Family Matters: Feminist Concepts in African Philosophy of Culture

Family Matters: Feminist Concepts in African Philosophy of Culture

by Nkiru Nzegwu
     
 

Prior to European colonialism, Igboland, a region in Nigeria, was a nonpatriarchal, nongendered society governed by separate but interdependent political systems for men and women. In the last one hundred fifty years, the Igbo family has undergone vast structural changes in response to a barrage of cultural forces. Critically rereading social practices and oral and… See more details below

Overview

Prior to European colonialism, Igboland, a region in Nigeria, was a nonpatriarchal, nongendered society governed by separate but interdependent political systems for men and women. In the last one hundred fifty years, the Igbo family has undergone vast structural changes in response to a barrage of cultural forces. Critically rereading social practices and oral and written histories of Igbo women and the society, Nkiru Uwechia Nzegwu demonstrates how colonial laws, edicts, and judicial institutions facilitated the creation of gender inequality in Igbo society. Nzegwu exposes the unlikely convergence of Western feminist and African male judges' assumptions about "traditional" African values where women are subordinate and oppressed. Instead she offers a conception of equality based on historical Igbo family structures and practices that challenges the epistemological and ontological bases of Western feminist inquiry.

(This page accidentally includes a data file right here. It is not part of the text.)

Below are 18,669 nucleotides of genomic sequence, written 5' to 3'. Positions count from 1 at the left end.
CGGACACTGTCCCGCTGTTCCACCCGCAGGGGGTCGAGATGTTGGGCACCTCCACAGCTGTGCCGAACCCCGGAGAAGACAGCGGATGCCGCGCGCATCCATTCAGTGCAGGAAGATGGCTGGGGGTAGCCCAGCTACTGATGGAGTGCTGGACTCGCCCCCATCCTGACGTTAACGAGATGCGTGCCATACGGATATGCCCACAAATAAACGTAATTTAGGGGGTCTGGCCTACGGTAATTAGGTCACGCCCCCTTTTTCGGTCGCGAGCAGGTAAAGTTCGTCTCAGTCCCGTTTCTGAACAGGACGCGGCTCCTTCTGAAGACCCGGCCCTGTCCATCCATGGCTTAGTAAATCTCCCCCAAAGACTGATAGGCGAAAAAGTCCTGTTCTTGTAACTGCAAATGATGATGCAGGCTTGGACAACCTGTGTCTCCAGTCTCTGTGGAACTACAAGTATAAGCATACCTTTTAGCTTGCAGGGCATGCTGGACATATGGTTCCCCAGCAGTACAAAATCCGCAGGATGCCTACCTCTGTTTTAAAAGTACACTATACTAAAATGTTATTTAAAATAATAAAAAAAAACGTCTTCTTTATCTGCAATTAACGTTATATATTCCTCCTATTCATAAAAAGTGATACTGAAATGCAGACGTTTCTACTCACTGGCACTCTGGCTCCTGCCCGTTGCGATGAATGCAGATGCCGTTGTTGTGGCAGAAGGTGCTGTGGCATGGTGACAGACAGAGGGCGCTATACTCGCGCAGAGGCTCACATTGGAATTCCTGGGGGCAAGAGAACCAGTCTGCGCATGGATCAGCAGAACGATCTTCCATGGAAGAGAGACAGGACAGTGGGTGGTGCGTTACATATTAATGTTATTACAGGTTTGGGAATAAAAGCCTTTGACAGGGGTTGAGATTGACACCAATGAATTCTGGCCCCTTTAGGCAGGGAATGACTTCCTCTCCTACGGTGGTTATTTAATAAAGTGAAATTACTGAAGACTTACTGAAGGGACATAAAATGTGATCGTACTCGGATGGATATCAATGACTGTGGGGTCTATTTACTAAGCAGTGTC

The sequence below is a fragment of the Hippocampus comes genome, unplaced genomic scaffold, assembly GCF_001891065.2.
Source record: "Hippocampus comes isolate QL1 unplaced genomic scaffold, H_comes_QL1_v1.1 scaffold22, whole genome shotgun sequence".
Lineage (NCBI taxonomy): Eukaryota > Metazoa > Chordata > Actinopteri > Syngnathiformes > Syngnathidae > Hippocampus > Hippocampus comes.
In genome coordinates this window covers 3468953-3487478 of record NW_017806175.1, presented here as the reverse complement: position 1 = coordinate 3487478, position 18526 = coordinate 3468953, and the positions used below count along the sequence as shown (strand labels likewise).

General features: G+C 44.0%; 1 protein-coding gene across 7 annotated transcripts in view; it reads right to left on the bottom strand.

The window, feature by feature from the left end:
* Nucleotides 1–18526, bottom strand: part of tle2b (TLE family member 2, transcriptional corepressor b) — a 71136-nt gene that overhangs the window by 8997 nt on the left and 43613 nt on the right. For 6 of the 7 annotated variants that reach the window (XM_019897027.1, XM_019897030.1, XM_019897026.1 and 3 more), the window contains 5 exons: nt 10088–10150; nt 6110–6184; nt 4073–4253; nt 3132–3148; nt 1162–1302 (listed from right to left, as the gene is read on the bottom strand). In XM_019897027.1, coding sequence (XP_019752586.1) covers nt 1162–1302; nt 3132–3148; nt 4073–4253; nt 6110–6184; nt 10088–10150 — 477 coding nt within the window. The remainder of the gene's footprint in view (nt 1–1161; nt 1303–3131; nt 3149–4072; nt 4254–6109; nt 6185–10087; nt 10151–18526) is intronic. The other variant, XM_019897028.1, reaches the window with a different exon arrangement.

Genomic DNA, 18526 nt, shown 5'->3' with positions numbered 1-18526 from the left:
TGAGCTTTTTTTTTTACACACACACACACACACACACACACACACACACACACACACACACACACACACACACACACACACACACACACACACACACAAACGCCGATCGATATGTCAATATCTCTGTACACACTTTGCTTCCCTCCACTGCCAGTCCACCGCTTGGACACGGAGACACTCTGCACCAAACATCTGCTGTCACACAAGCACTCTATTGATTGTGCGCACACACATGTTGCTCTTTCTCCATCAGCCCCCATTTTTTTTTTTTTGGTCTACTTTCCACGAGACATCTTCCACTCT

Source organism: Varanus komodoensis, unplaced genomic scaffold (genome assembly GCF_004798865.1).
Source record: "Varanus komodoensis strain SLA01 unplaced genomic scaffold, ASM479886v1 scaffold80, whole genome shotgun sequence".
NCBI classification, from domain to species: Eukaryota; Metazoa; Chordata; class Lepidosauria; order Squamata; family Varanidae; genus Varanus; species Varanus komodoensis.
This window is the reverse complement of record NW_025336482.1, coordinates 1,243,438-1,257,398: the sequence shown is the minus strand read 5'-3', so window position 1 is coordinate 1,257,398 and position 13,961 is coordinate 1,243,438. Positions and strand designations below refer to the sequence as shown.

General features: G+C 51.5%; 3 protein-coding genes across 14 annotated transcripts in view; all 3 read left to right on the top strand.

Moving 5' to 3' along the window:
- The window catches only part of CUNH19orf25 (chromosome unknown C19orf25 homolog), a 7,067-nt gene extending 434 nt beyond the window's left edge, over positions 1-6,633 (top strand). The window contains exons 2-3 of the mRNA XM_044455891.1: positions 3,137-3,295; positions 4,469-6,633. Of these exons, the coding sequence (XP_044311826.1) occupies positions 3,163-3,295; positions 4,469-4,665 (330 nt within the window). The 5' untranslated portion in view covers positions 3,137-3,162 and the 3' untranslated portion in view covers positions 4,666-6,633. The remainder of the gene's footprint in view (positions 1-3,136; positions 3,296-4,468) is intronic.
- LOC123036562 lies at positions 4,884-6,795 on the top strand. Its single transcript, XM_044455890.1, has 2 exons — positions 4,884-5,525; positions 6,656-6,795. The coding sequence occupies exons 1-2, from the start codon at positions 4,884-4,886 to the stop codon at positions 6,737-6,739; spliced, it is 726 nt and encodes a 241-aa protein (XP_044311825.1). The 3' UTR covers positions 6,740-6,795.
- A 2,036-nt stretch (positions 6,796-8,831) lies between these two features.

Product Details

ISBN-13:
9780791481820
Publisher:
State University of New York Press
Publication date:
09/18/2009
Sold by:
Barnes & Noble
Format:
NOOK Book
File size:
1 MB

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